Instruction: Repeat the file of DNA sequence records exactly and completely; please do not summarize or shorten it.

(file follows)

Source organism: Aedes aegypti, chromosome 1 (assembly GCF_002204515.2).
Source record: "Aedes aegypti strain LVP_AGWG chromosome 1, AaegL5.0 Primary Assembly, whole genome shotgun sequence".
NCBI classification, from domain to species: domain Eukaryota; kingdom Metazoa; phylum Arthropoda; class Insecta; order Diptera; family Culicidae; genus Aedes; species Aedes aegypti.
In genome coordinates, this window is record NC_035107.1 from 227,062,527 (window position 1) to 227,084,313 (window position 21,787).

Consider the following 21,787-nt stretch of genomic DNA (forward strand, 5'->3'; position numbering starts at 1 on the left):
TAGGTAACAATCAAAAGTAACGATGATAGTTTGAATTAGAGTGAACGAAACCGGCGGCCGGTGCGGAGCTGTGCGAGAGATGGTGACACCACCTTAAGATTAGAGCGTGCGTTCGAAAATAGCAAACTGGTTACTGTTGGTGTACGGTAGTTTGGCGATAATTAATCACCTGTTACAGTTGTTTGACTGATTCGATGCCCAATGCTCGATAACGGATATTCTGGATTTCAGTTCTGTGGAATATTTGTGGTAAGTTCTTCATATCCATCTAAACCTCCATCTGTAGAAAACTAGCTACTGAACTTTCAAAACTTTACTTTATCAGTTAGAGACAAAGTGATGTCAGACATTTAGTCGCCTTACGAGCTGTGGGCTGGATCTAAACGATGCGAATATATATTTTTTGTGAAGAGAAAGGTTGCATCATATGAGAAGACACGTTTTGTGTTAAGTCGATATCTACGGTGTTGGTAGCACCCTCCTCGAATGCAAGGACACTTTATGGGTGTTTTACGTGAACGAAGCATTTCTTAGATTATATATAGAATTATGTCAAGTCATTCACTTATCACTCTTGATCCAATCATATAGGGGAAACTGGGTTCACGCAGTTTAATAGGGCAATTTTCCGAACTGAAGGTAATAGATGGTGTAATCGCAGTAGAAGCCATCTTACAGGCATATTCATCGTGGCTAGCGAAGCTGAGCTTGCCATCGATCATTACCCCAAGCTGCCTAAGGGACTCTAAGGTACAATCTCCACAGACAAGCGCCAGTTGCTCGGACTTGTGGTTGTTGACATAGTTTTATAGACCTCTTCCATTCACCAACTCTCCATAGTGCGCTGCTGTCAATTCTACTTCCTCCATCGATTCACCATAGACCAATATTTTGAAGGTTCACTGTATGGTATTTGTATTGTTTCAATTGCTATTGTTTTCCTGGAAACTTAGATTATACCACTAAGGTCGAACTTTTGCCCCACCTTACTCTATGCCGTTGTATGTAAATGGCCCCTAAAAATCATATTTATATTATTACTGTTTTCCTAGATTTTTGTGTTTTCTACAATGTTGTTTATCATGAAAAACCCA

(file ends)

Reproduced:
Source organism: Aedes aegypti, chromosome 1 (assembly GCF_002204515.2).
Source record: "Aedes aegypti strain LVP_AGWG chromosome 1, AaegL5.0 Primary Assembly, whole genome shotgun sequence".
NCBI classification, from domain to species: domain Eukaryota; kingdom Metazoa; phylum Arthropoda; class Insecta; order Diptera; family Culicidae; genus Aedes; species Aedes aegypti.
In genome coordinates, this window is record NC_035107.1 from 227,062,527 (window position 1) to 227,084,313 (window position 21,787).

Consider the following 21,787-nt stretch of genomic DNA (forward strand, 5'->3'; position numbering starts at 1 on the left):
TAGGTAACAATCAAAAGTAACGATGATAGTTTGAATTAGAGTGAACGAAACCGGCGGCCGGTGCGGAGCTGTGCGAGAGATGGTGACACCACCTTAAGATTAGAGCGTGCGTTCGAAAATAGCAAACTGGTTACTGTTGGTGTACGGTAGTTTGGCGATAATTAATCACCTGTTACAGTTGTTTGACTGATTCGATGCCCAATGCTCGATAACGGATATTCTGGATTTCAGTTCTGTGGAATATTTGTGGTAAGTTCTTCATATCCATCTAAACCTCCATCTGTAGAAAACTAGCTACTGAACTTTCAAAACTTTACTTTATCAGTTAGAGACAAAGTGATGTCAGACATTTAGTCGCCTTACGAGCTGTGGGCTGGATCTAAACGATGCGAATATATATTTTTTGTGAAGAGAAAGGTTGCATCATATGAGAAGACACGTTTTGTGTTAAGTCGATATCTACGGTGTTGGTAGCACCCTCCTCGAATGCAAGGACACTTTATGGGTGTTTTACGTGAACGAAGCATTTCTTAGATTATATATAGAATTATGTCAAGTCATTCACTTATCACTCTTGATCCAATCATATAGGGGAAACTGGGTTCACGCAGTTTAATAGGGCAATTTTCCGAACTGAAGGTAATAGATGGTGTAATCGCAGTAGAAGCCATCTTACAGGCATATTCATCGTGGCTAGCGAAGCTGAGCTTGCCATCGATCATTACCCCAAGCTGCCTAAGGGACTCTAAGGTACAATCTCCACAGACAAGCGCCAGTTGCTCGGACTTGTGGTTGTTGACATAGTTTTATAGACCTCTTCCATTCACCAACTCTCCATAGTGCGCTGCTGTCAATTCTACTTCCTCCATCGATTCACCATAGACCAATATTTTGAAGGTTCACTGTATGGTATTTGTATTGTTTCAATTGCTATTGTTTTCCTGGAAACTTAGATTATACCACTAAGGTCGAACTTTTGCCCCACCTTACTCTATGCCGTTGTATGTAAATGGCCCCTAAAAATCATATTTATATTATTACTGTTTTCCTAGATTTTTGTGTTTTCTACAATGTTGTTTATCATGAAAAACCCA